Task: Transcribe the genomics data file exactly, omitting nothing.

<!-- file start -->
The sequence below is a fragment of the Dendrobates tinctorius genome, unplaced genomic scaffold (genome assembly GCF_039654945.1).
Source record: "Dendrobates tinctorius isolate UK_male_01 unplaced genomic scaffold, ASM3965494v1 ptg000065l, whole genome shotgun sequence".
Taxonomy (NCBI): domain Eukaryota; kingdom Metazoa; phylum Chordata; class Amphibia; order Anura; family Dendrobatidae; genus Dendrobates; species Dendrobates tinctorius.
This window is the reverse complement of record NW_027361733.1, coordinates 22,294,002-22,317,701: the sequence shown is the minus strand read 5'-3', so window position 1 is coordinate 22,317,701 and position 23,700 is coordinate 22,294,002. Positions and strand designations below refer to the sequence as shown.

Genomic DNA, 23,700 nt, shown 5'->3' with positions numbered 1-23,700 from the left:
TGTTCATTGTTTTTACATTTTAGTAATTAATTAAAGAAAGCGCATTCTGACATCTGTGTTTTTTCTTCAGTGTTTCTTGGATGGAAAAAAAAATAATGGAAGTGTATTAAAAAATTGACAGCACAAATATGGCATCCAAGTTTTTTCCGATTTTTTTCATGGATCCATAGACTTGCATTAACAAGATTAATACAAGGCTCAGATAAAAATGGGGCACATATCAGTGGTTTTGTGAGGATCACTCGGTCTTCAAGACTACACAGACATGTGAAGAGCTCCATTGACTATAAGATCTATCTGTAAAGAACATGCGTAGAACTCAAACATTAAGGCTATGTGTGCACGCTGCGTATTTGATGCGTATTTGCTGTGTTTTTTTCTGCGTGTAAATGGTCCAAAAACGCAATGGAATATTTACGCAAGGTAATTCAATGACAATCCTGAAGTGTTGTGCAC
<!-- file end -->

The sequence below is a fragment of the Dendrobates tinctorius genome, unplaced genomic scaffold (genome assembly GCF_039654945.1).
Source record: "Dendrobates tinctorius isolate UK_male_01 unplaced genomic scaffold, ASM3965494v1 ptg000065l, whole genome shotgun sequence".
Taxonomy (NCBI): domain Eukaryota; kingdom Metazoa; phylum Chordata; class Amphibia; order Anura; family Dendrobatidae; genus Dendrobates; species Dendrobates tinctorius.
This window is the reverse complement of record NW_027361733.1, coordinates 22,294,002-22,317,701: the sequence shown is the minus strand read 5'-3', so window position 1 is coordinate 22,317,701 and position 23,700 is coordinate 22,294,002. Positions and strand designations below refer to the sequence as shown.

Genomic DNA, 23,700 nt, shown 5'->3' with positions numbered 1-23,700 from the left:
TGTTCATTGTTTTTACATTTTAGTAATTAATTAAAGAAAGCGCATTCTGACATCTGTGTTTTTTCTTCAGTGTTTCTTGGATGGAAAAAAAAATAATGGAAGTGTATTAAAAAATTGACAGCACAAATATGGCATCCAAGTTTTTTCCGATTTTTTTCATGGATCCATAGACTTGCATTAACAAGATTAATACAAGGCTCAGATAAAAATGGGGCACATATCAGTGGTTTTGTGAGGATCACTCGGTCTTCAAGACTACACAGACATGTGAAGAGCTCCATTGACTATAAGATCTATCTGTAAAGAACATGCGTAGAACTCAAACATTAAGGCTATGTGTGCACGCTGCGTATTTGATGCGTATTTGCTGTGTTTTTTTCTGCGTGTAAATGGTCCAAAAACGCAATGGAATATTTACGCAAGGTAATTCAATGACAATCCTGAAGTGTTGTGCAC